“Fossil fuels currently supply roughly 80 to 85 percent of the world’s energy,” says Edward Rubin, professor of environmental engineering and public policy at Carnegie Mellon University in Pittsburgh. “They are critically important for everything we do and value as individuals and as a society — all of which need a source of energy.”
There are three main fossil fuels: coal, petroleum and natural gas. Coal is cheap and abundant, but it releases a lot of pollutants when burned. Petroleum, or crude oil, is harder to find and is typically a bit cleaner-burning — and, unlike coal, it can be pumped through pipelines and easily refined into fuels like gasoline or kerosene. Natural gas is also relatively inexpensive and less polluting than coal or crude oil.
Fossil fuels are found underground, trapped in deposits surrounded by layers of rock. Coal beds typically lie 200 to 300 feet below the surface. Oil and natural gas deposits are typically a mile or two down, and the deepest oil and gas wells have reached more than six miles below the surface.
Fossil fuel deposits are found all over the world, but some countries have more than others. The United States, Russia and China have the world’s largest coal deposits. Roughly half of the world’s oil and natural gas reserves are in the Middle East.
Fossil fuels are made up of carbon-containing (organic) molecules left over from the bodies of tiny plants and animals that lived and died millions of years ago. Most fossil fuel deposits were formed 540 million to 65 million years ago, when Earth’s climate was warmer and wetter and its waters teemed with algae, bacteria and other tiny organisms.
Over tens of millions of years ago, the bodies of the once-living organisms became buried and compressed underground, forming a mineral called kerogen, or oil shale — the precursor of fossil fuels. Geothermal heat slowly transformed kerogen into fossil fuels, with some types of kerogen became coal and others crude oil or natural gas.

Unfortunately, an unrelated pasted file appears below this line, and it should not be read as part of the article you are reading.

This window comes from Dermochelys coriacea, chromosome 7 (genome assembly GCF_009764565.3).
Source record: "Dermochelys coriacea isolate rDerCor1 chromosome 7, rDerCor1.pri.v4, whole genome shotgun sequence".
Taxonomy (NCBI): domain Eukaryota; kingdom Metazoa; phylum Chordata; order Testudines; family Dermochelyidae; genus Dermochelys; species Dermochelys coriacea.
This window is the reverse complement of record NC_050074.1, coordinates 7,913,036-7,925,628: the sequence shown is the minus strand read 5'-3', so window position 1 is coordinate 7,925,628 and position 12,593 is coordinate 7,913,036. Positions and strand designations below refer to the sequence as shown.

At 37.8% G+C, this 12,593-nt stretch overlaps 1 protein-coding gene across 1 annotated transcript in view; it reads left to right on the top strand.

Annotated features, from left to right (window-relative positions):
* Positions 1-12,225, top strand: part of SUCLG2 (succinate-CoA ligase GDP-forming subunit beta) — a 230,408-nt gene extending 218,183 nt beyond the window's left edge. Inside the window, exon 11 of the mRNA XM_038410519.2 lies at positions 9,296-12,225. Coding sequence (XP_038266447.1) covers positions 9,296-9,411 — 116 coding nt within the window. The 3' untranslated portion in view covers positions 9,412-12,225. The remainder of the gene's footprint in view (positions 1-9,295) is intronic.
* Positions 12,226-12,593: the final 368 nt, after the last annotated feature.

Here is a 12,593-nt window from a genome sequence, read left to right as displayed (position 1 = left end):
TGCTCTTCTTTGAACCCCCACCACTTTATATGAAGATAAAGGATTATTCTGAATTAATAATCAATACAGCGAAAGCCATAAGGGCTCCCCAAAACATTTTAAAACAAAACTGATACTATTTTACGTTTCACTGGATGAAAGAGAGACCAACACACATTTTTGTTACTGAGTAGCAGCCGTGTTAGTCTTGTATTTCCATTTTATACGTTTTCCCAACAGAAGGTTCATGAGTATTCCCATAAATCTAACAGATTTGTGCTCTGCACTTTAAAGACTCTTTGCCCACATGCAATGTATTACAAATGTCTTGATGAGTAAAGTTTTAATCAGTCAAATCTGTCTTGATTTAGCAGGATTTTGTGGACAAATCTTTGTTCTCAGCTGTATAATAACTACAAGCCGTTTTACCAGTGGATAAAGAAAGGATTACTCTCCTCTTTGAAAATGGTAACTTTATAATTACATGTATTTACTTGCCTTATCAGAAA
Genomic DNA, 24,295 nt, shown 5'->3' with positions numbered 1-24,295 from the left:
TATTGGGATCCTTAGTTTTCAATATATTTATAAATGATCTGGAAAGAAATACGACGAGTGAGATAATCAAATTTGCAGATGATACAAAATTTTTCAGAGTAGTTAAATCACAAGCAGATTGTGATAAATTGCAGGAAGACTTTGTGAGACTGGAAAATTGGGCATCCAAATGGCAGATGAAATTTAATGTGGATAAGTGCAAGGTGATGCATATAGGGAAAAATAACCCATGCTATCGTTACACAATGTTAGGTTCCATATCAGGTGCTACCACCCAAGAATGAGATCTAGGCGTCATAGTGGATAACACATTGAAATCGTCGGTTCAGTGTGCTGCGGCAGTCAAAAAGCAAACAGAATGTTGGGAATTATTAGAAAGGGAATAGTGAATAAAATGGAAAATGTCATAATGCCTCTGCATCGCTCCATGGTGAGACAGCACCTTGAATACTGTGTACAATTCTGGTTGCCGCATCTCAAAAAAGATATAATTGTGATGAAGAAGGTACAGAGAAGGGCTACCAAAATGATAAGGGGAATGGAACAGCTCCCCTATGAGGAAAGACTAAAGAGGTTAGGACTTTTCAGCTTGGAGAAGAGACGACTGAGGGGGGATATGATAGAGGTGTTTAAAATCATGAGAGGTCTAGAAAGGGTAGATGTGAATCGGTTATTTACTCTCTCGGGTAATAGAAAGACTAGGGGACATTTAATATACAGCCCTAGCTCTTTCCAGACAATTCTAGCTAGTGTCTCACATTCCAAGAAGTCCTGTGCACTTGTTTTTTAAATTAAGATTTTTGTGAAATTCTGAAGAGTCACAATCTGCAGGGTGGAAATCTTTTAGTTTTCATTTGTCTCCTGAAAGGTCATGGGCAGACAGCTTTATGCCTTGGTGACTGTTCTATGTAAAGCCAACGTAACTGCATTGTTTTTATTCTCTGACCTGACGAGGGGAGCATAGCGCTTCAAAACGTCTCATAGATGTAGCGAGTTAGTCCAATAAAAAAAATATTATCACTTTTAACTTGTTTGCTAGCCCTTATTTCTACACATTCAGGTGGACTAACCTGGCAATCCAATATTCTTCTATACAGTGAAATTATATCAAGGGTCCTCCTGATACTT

In the 20th century, oil, coal and natural gas became the primary fuels for electricity generation, and liquid fuels like gasoline, diesel fuel and kerosene became the motive power for cars, trucks, tractors, trains and aircraft.
Unlike wind and solar, fossil fuels are not renewable — and the vast fossil fuel reserves that still exist may one day be exhausted.
A more pressing concern is the environmental damage caused by the extraction and burning of fossil fuels. The carbon dioxide released by the combustion of fossil fuels is a leading cause of global warming.
While renewable sources of energy like wind, solar and geothermal are starting to replace fossil fuels in some areas, they still meet only a tiny proportion of the world’s total energy demand. It’s unlikely that the world can quickly end its reliance on fossil fuels.
But experts say the transition can be made. “Ending today’s reliance on fossil fuel is certainly realistic, with sufficient time and incentives,” Rubin said. “But it will require massive changes in our transportation technologies — the toughest problem — as well as in our electricity supply systems.”